Okay, you’ve probably heard that joke before!
Jumper is the British English word to describe what in American English is called a sweater.
Nowadays, American English speakers probably only use the (clothing-related) noun jumper to describe the (1) popular stretchy one-piece outfit for infants, (2) one-piece garments worn as protection over clothes, the wearer of which has to step into, or (3) a sleeveless dress worn by young girls over a long-sleeved shirt or blouse.
Many of us American English speakers (like my blog pals Curls and Q and yours truly), wondered about the origin of the British English word jumper when it means what we call a pullover sweater. (Sweater seems obvious. The garment is warm enough to make the wearer sweat or it could absorb sweat. 🙂 But jumper?)
Curiously, it probably comes from jump, meaning “short coat.” The jump was worn by sailors. (It could also come from (obsolete) jup meaning “bodice,” or from (obsolete) French juppe or from Old French jupe.)
Jumper has described and continues to describe many items of clothing over the years and across continents. It has meant, for example, a sleeveless piece of clothing worn as protection over another piece of clothing, such as a child’s “pinafore” (aka “pinny”) or a worker’s sleeveless smock or shirt.
There are other clothing related terms that differ in British English vs. American English. I knew that waistcoat and sleeveless pullover in British English mean vest in American English. But I only recently learned (thank you Lynnequist) that in British English, vest means undershirt. (Ah hah! That explains Britishwoman Hyacinth Bouquet’s irritation that Onslow wears only a vest. I never understood why that upset her so!)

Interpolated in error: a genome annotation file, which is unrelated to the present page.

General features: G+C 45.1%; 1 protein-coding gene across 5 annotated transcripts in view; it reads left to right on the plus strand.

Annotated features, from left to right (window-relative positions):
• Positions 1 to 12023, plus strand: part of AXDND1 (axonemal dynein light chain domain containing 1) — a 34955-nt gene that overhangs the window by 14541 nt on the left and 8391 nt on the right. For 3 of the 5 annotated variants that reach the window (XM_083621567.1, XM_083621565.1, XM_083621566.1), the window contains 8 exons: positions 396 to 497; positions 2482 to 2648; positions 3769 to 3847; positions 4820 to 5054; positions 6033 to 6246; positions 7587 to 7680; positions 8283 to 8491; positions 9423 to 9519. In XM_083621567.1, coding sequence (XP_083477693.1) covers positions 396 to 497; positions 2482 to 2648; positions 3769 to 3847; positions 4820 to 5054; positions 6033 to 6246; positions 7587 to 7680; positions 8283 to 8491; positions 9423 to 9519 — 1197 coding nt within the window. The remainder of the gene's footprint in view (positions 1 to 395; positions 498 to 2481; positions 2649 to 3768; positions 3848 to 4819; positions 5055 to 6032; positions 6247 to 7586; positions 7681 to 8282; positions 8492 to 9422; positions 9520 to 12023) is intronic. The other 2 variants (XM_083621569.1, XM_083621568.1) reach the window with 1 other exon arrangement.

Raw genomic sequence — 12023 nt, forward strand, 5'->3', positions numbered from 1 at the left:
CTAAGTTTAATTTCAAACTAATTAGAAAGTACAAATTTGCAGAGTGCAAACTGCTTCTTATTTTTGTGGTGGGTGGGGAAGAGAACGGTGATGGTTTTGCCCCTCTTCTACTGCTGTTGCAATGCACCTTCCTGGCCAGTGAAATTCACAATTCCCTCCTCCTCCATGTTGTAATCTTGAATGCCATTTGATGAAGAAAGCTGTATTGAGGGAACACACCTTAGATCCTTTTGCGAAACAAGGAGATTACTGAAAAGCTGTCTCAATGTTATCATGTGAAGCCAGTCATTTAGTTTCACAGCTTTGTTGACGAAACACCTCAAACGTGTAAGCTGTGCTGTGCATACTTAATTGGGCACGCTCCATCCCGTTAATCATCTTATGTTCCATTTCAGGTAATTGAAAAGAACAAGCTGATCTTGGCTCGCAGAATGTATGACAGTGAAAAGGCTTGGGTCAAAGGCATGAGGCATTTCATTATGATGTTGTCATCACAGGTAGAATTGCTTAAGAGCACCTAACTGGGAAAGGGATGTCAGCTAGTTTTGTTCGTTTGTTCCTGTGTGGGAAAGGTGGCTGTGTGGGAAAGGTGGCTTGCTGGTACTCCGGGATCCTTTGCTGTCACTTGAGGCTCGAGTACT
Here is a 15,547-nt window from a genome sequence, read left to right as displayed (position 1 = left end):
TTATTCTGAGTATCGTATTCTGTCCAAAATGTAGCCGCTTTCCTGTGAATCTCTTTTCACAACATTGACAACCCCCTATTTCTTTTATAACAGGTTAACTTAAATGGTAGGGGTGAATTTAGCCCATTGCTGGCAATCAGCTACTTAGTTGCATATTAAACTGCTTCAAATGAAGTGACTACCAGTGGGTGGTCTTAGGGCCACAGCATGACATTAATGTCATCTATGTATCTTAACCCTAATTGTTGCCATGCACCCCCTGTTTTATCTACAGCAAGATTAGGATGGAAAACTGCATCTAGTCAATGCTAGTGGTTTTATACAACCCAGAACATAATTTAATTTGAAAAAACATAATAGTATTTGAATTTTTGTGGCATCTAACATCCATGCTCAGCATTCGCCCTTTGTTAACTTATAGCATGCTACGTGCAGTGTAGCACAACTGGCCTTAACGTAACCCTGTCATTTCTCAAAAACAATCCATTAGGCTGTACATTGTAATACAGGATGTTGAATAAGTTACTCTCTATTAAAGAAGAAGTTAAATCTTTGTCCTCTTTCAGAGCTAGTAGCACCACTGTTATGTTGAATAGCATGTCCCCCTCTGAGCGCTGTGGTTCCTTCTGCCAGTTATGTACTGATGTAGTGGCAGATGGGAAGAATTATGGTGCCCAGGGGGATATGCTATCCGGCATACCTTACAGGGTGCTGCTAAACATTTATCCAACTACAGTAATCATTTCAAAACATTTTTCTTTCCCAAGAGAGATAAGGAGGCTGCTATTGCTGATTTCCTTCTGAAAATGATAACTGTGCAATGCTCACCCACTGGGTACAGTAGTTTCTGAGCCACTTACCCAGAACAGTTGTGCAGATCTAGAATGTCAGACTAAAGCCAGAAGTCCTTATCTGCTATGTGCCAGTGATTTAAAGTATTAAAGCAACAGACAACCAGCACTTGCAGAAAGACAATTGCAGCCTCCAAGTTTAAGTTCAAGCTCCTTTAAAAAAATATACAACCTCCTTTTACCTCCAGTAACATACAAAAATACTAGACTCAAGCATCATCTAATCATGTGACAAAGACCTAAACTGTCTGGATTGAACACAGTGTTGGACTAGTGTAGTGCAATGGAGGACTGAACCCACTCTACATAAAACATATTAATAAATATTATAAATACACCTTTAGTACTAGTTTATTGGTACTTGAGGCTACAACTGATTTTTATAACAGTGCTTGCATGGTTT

But to really confuse the sweater-jumper issue, South Africans would call a jumper or a sweater a jersey. Jersey is the largest of the Channel Islands in the English Channel, and at one time sweaters made from their firmly spun wool were known as jerseys.
And of course there are the terms guernsey and gansy. The knitters of the island of Guernsey developed specifically designed sweater that came to be known as guernseys. Gansey is probably a variation of guernsey. (If you’re interested, see the Short History of the Handknitted Gansey.) Interestingly, however, according to Beth Brown-Reinsel’s Knitting Ganseys:
Seaman’s guernseys and jerseys were not so called because they came from the Channel Islands, but because their fabric had long been called guernsey or jersey before seamen took to wearing them (p. 5, emphasis mine).
As noted by Brown-Reinsel, fisherman’s garments “have also been known as knit-frocks, fisher shirts, and fisher ganseys” (ibid).
To further muddy the linguistic waters about jumpers and sweaters, while skivy (or skivies) in American slang refers to men’s underwear, in Australia and New Zealand it is a type of sweater (Am-Eng) or jumper (Br-Eng).
What I haven’t answered is how and when sweater came to be used in the U.S. instead of jumper. Europeans didn’t start settling the land “across the pond” until the late 16th century, and the 13 American colonies declared their independence from the British Crown in 1776. I logically assume that Americans, given the country’s British- and European roots and connections, used the word jumper. So how did this jumper-sweater split occur?
According to the Online Etymology Dictionary, in the early 19th century a sweater (from the verb to sweat) was “clothing worn to produce sweating and reduce weight” and by the late 19th century sweater was a “woolen vest or jersey, originally worn in rowing.
I hope I have not made any serious errors about the variations for clothing terms between British English and American English as spoken in several countries around the world. If I have, please forgive me. And, if I have overlooked any major (or fun!) ones, please tell me!